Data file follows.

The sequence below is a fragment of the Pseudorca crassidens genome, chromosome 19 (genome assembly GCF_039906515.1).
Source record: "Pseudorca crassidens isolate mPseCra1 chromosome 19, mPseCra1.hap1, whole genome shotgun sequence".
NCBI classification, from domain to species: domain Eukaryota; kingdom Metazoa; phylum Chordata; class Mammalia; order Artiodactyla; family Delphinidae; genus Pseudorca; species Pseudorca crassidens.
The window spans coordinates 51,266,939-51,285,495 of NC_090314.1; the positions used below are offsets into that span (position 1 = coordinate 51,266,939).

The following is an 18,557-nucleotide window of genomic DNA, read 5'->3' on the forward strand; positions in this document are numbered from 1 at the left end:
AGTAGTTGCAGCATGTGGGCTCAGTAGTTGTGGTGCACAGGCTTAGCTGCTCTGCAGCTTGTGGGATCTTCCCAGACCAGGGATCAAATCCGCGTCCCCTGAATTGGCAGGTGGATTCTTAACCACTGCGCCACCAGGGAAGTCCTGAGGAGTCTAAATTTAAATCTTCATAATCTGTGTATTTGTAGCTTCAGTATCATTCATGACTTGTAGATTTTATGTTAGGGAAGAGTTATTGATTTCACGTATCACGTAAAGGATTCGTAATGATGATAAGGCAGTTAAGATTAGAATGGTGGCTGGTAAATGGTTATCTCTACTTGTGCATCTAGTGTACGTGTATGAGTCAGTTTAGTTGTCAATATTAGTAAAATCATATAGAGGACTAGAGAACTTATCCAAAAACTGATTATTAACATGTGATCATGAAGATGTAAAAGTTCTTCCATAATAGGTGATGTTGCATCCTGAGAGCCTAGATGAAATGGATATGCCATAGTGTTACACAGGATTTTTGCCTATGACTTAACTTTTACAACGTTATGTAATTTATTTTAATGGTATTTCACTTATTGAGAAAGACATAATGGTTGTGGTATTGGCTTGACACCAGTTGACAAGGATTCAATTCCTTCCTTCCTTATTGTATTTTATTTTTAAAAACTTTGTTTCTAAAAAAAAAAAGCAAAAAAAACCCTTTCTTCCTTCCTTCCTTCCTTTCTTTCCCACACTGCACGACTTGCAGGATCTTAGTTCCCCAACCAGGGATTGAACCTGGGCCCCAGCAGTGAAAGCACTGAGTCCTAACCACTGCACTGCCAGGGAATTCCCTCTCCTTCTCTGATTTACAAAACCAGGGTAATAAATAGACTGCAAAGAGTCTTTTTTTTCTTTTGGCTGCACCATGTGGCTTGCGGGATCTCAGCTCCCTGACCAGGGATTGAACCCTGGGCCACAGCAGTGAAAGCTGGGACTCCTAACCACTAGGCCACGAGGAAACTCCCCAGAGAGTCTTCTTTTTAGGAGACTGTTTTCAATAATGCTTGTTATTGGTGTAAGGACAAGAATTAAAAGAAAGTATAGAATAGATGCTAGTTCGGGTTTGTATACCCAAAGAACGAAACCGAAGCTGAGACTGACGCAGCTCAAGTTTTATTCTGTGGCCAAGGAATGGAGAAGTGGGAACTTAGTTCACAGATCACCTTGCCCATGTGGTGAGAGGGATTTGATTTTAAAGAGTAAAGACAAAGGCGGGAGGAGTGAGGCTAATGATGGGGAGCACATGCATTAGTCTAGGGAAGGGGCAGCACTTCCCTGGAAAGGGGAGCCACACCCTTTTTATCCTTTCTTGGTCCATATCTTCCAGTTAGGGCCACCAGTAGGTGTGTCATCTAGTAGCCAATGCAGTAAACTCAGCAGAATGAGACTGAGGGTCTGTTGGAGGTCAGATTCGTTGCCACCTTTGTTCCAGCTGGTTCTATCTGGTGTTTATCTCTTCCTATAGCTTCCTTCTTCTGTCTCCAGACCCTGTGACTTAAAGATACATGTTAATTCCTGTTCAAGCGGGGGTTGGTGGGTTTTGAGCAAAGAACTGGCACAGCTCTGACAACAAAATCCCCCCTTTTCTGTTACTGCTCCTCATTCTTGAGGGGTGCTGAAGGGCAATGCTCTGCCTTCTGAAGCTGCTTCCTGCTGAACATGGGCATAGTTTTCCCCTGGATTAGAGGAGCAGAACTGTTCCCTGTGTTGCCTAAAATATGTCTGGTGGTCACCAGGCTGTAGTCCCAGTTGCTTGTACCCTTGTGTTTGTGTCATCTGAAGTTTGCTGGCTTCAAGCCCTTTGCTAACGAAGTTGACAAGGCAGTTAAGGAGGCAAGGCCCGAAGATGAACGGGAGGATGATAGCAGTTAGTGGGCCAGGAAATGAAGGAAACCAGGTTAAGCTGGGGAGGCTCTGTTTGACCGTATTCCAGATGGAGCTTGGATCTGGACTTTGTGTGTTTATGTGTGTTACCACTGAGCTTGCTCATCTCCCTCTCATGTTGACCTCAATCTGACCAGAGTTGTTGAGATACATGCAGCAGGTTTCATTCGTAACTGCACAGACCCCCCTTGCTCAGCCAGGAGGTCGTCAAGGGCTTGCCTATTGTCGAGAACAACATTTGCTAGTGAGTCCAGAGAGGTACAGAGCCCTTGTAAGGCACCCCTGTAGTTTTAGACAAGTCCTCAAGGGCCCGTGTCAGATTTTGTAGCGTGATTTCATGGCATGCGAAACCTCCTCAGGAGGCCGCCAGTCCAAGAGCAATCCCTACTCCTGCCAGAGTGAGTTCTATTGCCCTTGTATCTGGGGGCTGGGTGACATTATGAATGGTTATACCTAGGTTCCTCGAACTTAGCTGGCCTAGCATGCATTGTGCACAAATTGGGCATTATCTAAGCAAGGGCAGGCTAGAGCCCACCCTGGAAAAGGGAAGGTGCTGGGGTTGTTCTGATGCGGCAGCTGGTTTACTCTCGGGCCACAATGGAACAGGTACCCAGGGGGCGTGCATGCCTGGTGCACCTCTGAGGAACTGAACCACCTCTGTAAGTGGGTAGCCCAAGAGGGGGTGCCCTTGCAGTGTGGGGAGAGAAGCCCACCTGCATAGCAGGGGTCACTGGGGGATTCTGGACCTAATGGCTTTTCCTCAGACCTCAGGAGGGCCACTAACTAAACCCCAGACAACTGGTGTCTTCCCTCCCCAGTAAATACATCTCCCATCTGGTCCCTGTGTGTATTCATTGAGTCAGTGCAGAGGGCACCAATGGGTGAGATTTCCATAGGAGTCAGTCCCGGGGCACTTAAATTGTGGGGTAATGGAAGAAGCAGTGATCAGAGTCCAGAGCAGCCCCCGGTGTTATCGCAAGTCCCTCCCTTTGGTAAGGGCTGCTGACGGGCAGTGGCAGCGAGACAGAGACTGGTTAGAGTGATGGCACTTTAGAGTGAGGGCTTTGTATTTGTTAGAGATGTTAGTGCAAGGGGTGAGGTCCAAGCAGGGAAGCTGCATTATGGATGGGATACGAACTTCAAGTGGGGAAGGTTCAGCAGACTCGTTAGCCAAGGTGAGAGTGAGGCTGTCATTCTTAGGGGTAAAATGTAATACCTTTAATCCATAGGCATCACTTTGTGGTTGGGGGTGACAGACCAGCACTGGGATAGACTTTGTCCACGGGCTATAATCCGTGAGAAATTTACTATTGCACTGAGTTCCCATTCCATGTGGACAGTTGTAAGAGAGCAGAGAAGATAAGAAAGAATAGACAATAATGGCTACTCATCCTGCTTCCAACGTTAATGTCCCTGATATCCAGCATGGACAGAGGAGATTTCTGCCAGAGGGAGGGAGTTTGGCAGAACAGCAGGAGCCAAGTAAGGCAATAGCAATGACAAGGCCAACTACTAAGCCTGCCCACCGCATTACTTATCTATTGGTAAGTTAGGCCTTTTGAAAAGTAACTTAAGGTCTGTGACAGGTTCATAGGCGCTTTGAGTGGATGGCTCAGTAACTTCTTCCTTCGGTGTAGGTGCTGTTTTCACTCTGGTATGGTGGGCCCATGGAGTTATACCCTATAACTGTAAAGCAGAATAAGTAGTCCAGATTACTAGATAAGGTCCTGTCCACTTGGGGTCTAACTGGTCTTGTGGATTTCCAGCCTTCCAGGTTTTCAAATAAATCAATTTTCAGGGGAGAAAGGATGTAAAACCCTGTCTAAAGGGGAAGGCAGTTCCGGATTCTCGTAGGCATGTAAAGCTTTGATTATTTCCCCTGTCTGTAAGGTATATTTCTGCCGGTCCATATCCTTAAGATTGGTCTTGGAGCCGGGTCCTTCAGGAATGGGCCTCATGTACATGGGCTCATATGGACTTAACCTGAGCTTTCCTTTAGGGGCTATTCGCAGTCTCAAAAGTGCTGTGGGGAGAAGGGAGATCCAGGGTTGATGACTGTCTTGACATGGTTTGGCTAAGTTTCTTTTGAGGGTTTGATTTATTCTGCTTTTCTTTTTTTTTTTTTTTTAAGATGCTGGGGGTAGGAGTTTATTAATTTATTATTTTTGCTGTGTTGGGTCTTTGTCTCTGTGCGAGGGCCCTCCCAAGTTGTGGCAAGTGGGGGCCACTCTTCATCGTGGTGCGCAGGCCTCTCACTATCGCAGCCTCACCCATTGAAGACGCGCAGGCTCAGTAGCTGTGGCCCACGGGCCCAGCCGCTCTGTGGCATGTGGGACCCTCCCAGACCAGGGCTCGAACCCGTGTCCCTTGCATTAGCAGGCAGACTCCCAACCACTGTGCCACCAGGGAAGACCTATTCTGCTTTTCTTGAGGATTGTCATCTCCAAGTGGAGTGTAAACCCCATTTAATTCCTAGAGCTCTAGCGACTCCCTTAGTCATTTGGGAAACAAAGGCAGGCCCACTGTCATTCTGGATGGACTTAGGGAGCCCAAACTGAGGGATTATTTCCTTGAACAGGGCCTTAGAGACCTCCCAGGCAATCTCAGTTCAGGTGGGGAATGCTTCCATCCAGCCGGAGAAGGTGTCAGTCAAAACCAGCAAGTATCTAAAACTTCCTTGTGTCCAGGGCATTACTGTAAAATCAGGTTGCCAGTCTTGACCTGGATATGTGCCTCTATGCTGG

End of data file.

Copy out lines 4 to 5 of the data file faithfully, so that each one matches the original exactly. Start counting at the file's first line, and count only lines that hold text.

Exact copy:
The window spans coordinates 51,266,939-51,285,495 of NC_090314.1; the positions used below are offsets into that span (position 1 = coordinate 51,266,939).

The following is an 18,557-nucleotide window of genomic DNA, read 5'->3' on the forward strand; positions in this document are numbered from 1 at the left end: